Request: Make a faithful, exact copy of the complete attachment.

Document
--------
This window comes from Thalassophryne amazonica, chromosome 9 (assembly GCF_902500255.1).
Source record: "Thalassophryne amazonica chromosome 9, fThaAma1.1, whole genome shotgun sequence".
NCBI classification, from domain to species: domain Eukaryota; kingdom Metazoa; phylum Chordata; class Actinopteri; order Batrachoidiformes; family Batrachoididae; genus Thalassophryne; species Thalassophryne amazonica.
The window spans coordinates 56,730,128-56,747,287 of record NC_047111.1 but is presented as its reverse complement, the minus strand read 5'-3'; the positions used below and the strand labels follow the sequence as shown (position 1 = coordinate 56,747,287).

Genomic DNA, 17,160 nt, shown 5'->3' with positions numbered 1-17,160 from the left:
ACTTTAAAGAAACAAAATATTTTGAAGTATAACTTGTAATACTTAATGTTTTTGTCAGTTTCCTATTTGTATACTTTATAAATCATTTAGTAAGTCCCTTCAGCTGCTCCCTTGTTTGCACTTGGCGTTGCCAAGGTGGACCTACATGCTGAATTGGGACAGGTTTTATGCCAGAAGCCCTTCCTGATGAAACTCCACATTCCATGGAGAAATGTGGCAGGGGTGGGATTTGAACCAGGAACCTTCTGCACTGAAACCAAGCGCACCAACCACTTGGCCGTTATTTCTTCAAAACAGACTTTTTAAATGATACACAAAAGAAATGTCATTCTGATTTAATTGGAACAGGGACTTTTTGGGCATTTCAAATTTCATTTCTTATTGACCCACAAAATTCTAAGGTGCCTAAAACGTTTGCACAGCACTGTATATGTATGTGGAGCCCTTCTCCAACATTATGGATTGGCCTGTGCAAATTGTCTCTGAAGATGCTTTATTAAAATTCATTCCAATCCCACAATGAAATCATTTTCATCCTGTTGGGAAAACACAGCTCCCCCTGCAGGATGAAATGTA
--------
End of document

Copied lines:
This window comes from Thalassophryne amazonica, chromosome 9 (assembly GCF_902500255.1).
Source record: "Thalassophryne amazonica chromosome 9, fThaAma1.1, whole genome shotgun sequence".
NCBI classification, from domain to species: domain Eukaryota; kingdom Metazoa; phylum Chordata; class Actinopteri; order Batrachoidiformes; family Batrachoididae; genus Thalassophryne; species Thalassophryne amazonica.
The window spans coordinates 56,730,128-56,747,287 of record NC_047111.1 but is presented as its reverse complement, the minus strand read 5'-3'; the positions used below and the strand labels follow the sequence as shown (position 1 = coordinate 56,747,287).

Genomic DNA, 17,160 nt, shown 5'->3' with positions numbered 1-17,160 from the left:
ACTTTAAAGAAACAAAATATTTTGAAGTATAACTTGTAATACTTAATGTTTTTGTCAGTTTCCTATTTGTATACTTTATAAATCATTTAGTAAGTCCCTTCAGCTGCTCCCTTGTTTGCACTTGGCGTTGCCAAGGTGGACCTACATGCTGAATTGGGACAGGTTTTATGCCAGAAGCCCTTCCTGATGAAACTCCACATTCCATGGAGAAATGTGGCAGGGGTGGGATTTGAACCAGGAACCTTCTGCACTGAAACCAAGCGCACCAACCACTTGGCCGTTATTTCTTCAAAACAGACTTTTTAAATGATACACAAAAGAAATGTCATTCTGATTTAATTGGAACAGGGACTTTTTGGGCATTTCAAATTTCATTTCTTATTGACCCACAAAATTCTAAGGTGCCTAAAACGTTTGCACAGCACTGTATATGTATGTGGAGCCCTTCTCCAACATTATGGATTGGCCTGTGCAAATTGTCTCTGAAGATGCTTTATTAAAATTCATTCCAATCCCACAATGAAATCATTTTCATCCTGTTGGGAAAACACAGCTCCCCCTGCAGGATGAAATGTA